• In Fig. 1, the solid lines represent the time waveforms (basic waveforms) of the welding current and the welding voltage based on the programmed current in the steady-state welding period. The dotted line represents an example of the time waveform when the increase slopes and the inflection point are changed in the welding start period. In Fig. 1, both the solid and dotted lines are shown in the same short circuit period for easy comparison.
  • The following is a description of the control of the steady-state welding period, which is the basic control for one cycle consisting of a short circuit period and an arc period from the time points P1 through P8 (the time waveforms shown by the solid lines) in Fig. 1.
  • At or around the time point P1, which is the crest of the sinusoidal wave, the wire is fed in the forward direction under the wire feed control, and the welding wire comes into contact with the object-to-be-welded, thereby generating a short circuit. In the short-circuit initial period between the time points P1 and P2, a short-circuit initial current, which is lower than the current outputted when the short circuit occurs, is outputted.
  • The following is the reason why the current in the short-circuit initial period from the time points P1 through P2 is made lower than the current outputted when the short circuit occurs. If the short-circuit current is increased to a high level immediately after a short circuit occurs, the short circuit may open at once, and be followed by another short circuit. This may break the short circuit cycle in which a short circuit occurs, then opens when a certain time has passed, and another short circuit occurs. To avoid this, the period to output a lower current than the short-circuit current is provided immediately after a short circuit occurs. In this period, a stable short circuit condition is established first, and then the short-circuit current is increased to a high level, thereby securing the above-described short circuit cycle.
  • The short-circuit initial period and the short-circuit initial current value are determined through experimental verification or other methods. Their basic set values are also determined through experimental verification or other methods to achieve stable welding. As a result, the ratio of the short circuit period to the arc period can be 50:50 when welding is performed at a certain speed (1 m/min in the present first exemplary embodiment). The short-circuit initial period and the short-circuit initial current value are stored in the form of a table or a mathematical formula in association with the programmed current in an unillustrated storage unit in the arc welding apparatus.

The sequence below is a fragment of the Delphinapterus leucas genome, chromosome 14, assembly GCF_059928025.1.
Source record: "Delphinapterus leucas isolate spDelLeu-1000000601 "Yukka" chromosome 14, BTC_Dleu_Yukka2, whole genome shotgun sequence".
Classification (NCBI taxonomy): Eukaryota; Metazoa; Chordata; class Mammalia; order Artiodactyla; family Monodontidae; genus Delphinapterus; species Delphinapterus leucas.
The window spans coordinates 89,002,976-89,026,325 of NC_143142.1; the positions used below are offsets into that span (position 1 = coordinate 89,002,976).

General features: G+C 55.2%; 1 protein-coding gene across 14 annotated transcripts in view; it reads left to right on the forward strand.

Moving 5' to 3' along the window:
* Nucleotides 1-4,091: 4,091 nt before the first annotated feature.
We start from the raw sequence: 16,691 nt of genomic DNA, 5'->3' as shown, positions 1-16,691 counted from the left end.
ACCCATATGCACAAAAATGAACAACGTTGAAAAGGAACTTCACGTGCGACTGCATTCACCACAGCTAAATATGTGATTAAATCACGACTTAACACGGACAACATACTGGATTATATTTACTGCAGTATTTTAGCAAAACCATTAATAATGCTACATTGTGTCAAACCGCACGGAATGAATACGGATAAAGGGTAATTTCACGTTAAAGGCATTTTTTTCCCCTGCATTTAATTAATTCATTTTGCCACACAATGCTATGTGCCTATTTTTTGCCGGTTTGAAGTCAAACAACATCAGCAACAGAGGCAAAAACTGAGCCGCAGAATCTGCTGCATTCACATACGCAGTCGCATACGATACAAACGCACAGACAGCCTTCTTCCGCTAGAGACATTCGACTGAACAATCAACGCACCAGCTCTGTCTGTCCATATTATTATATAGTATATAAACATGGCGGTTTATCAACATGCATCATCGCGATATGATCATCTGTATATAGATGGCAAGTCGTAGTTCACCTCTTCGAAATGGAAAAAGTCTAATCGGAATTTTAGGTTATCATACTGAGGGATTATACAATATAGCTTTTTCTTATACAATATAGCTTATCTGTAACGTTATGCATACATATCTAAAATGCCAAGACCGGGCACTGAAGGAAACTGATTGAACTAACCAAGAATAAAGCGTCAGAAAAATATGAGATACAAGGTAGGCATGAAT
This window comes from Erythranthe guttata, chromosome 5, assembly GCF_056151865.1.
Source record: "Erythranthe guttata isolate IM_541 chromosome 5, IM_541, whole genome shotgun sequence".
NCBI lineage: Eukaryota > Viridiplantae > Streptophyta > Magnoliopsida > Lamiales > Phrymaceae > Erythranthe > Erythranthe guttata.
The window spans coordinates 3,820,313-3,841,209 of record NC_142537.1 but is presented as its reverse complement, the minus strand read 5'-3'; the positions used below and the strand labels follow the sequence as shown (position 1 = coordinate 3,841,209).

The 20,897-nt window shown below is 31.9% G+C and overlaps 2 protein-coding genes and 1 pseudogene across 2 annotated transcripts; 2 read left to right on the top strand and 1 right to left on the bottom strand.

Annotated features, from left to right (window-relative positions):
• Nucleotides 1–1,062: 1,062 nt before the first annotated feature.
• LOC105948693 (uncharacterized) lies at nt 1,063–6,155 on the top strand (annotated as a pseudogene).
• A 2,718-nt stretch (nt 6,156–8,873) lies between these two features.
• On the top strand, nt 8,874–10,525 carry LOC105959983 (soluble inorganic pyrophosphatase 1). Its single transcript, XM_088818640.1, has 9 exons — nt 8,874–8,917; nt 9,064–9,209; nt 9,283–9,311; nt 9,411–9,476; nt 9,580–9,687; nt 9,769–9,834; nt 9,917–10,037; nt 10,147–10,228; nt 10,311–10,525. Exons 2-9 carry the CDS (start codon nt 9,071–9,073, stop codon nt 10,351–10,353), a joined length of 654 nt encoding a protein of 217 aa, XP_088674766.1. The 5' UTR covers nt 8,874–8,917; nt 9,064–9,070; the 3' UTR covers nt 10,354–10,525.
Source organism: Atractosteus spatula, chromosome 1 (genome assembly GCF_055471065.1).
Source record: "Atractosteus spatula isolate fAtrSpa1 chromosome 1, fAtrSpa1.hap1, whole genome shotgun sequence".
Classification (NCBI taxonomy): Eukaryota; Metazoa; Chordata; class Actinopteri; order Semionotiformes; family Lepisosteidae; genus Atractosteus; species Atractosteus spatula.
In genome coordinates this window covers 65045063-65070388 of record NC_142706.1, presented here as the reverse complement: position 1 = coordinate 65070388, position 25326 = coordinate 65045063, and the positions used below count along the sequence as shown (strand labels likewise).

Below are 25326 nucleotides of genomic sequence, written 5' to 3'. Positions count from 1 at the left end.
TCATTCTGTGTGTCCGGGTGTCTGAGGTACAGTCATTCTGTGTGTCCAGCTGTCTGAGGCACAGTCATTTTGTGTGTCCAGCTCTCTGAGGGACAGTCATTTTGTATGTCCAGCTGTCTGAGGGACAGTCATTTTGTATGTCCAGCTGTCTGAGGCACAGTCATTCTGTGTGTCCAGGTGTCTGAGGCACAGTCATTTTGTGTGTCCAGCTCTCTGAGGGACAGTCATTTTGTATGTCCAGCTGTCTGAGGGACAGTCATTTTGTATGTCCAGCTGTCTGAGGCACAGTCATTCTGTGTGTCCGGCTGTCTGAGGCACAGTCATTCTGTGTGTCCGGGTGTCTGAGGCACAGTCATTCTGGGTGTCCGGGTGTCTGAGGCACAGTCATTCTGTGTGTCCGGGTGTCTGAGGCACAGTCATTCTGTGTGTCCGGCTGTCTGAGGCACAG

• At the time point P2, the welding wire is in short circuit with the object-to-be-welded (also referred to as the base material). From this time point, the actual short-circuit current starts to increase along IS1a determined based on the programmed current. At the time point P3, the short-circuit current reaches the current value at the inflection point ISCa. From this time point, the actual short-circuit current starts to increase along IS2a determined based on the programmed current. Note that the basic set values of IS1a from the time points P2 through P3, IS2a from the time points P3 through P4, and the current value at the inflection point ISCa of the short-circuit current at the time point P3 are determined through experimental verification or other methods to achieve stable welding. As a result, the ratio of the short circuit period to the arc period can be 50:50 when welding is performed at a certain period (1 m/min in the present first exemplary embodiment). The increase slopes IS1a and IS2a, and the current value at the inflection point ISCa are stored in the form of a table or a mathematical formula in association with the programmed current in the unillustrated storage unit in the arc welding apparatus.